Speaking about the situation facing financial advisors, McGlothlin notes that an unprecedented shift in US demographics and changing economic conditions have made planning for continuous income after retirement an imperative. His point is that adding services like income planning not only adds value to the client experience but also will help advisors stay relevant and allow for value-based pricing.

Unfortunately, he says, not all advisors have caught on to this idea—leaving their clients’ futures and their own relevance at risk.

We could say the same about what’s happening in the real estate market.

Agents have had to adapt to an incredibly strong seller’s market. In large part, an agent’s value today is derived from confidently being able to coach clients through an unusually arduous home-buying process.

Real estate agents are being confronted with possibly having to advise clients to settle for the best houses they can find rather than stay in continuous pursuit of what they want—a disappointing message to have to deliver.

Many times, they’re also challenged with needing to prepare their clients for the stress of an expensive bidding war and having creative strategies for how to win.

And there are occasions in this market when clients may be willing to pay far more for a house than it’s worth. That’s when an agent will act in their clients’ best interests and steer them toward a more reasonable action.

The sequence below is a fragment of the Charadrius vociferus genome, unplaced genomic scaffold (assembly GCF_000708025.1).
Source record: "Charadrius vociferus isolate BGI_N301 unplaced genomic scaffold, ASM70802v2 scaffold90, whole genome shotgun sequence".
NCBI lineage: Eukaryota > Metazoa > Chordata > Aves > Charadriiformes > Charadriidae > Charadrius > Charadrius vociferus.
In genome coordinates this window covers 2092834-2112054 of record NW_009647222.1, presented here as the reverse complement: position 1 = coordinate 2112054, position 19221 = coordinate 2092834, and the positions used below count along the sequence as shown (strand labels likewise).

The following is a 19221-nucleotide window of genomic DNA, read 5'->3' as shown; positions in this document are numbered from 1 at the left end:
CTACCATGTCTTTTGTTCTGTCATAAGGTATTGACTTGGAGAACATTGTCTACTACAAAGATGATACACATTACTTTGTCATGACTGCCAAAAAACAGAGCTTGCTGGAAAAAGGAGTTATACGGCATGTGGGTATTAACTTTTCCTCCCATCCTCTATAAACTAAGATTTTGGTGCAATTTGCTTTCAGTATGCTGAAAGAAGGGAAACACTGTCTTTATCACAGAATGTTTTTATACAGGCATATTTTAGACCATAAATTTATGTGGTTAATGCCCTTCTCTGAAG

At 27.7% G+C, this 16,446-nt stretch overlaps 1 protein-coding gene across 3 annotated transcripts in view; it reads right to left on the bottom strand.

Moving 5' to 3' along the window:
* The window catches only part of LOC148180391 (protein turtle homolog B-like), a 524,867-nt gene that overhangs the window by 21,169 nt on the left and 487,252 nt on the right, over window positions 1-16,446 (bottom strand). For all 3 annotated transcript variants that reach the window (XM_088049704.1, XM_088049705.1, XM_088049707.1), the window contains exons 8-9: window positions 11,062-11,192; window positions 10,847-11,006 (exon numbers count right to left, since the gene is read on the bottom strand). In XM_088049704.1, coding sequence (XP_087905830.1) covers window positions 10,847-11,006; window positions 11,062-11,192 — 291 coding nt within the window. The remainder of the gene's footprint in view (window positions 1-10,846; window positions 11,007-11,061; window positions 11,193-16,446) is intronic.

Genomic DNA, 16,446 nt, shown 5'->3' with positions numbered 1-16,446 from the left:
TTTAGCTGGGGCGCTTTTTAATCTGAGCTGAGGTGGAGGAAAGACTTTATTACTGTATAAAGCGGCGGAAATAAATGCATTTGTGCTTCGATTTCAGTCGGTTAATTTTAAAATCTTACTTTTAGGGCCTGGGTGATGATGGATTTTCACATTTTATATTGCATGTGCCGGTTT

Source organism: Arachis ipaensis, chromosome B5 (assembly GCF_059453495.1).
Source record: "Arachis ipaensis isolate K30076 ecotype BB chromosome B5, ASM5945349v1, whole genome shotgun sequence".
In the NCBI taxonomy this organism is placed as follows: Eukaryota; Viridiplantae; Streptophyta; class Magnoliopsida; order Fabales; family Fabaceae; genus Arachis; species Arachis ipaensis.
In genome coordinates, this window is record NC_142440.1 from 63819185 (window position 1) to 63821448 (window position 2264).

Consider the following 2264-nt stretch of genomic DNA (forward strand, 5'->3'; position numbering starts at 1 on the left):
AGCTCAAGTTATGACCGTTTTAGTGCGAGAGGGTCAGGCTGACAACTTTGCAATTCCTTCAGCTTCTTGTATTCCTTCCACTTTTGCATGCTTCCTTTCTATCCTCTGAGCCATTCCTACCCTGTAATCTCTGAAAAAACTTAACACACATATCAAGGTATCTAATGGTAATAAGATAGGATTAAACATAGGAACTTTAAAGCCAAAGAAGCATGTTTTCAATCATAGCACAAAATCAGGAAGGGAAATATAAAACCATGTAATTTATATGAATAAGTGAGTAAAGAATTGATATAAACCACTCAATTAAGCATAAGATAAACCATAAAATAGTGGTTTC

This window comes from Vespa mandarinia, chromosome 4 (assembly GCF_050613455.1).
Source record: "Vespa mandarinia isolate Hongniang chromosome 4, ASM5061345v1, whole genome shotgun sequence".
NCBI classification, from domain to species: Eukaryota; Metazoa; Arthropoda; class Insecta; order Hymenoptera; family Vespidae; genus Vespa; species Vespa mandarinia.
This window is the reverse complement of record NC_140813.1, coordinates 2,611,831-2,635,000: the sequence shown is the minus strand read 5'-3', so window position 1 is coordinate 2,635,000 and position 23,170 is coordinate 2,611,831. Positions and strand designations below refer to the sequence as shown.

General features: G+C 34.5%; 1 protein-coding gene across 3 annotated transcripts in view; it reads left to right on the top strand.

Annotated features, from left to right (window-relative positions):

These are all instances where trust will rule the day.

An agent who has strong relationships with their clients, who has an expert understanding of how the market is operating and the impact for their clients, and who has strategies that will work in their clients’ best interests, will win against handheld technology every time.

The same holds true for any correlating profession where the human element is integral to the business at hand.

And this is good news because, being human, we can continuously improve that part of the customer experience. All it takes is the will to do it and, perhaps, a few cool tools.


[1] Devon McGinnis, “What Is the Fourth Industrial Revolution?” SalesForce, October 27, 2020, www.salesforce.com/blog/what-is-the-fourth-industrial-revolution-4ir/.


Connect | Resources

Free resource: Small Business Podcasting: The Ultimate Starter’s Guide at remindermedia.com/podcasting

Website: highperformingpractice.com

Podcast on Apple Podcasts: The High Performing Practice

Book: Winning Strategies: The New Rules of Retirement Planning

Book: Above the Clouds . . . Winning Strategies from 30,000 Feet

Book: Free Throws for Financial Professionals: Winning Principles for Unlocking Business Success

We are a participant in the Amazon Services LLC Associates Program, an affiliate advertising program designed to provide a means for ReminderMedia to earn a small fee by linking to Amazon.com and affiliated sites

Subscribe today to get the most actionable sales and marketing tips.